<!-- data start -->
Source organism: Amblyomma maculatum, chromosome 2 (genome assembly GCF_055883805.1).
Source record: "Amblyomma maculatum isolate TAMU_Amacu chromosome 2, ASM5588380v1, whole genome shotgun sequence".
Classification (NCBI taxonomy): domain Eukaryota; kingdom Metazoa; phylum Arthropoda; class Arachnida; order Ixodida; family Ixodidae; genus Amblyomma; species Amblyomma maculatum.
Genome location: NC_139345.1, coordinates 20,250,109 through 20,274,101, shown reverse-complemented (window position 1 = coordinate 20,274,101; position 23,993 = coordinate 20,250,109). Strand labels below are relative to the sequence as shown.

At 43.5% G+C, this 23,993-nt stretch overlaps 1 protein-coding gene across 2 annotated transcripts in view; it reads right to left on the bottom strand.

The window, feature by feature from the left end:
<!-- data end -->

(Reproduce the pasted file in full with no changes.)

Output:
Source organism: Amblyomma maculatum, chromosome 2 (genome assembly GCF_055883805.1).
Source record: "Amblyomma maculatum isolate TAMU_Amacu chromosome 2, ASM5588380v1, whole genome shotgun sequence".
Classification (NCBI taxonomy): domain Eukaryota; kingdom Metazoa; phylum Arthropoda; class Arachnida; order Ixodida; family Ixodidae; genus Amblyomma; species Amblyomma maculatum.
Genome location: NC_139345.1, coordinates 20,250,109 through 20,274,101, shown reverse-complemented (window position 1 = coordinate 20,274,101; position 23,993 = coordinate 20,250,109). Strand labels below are relative to the sequence as shown.

At 43.5% G+C, this 23,993-nt stretch overlaps 1 protein-coding gene across 2 annotated transcripts in view; it reads right to left on the bottom strand.

The window, feature by feature from the left end: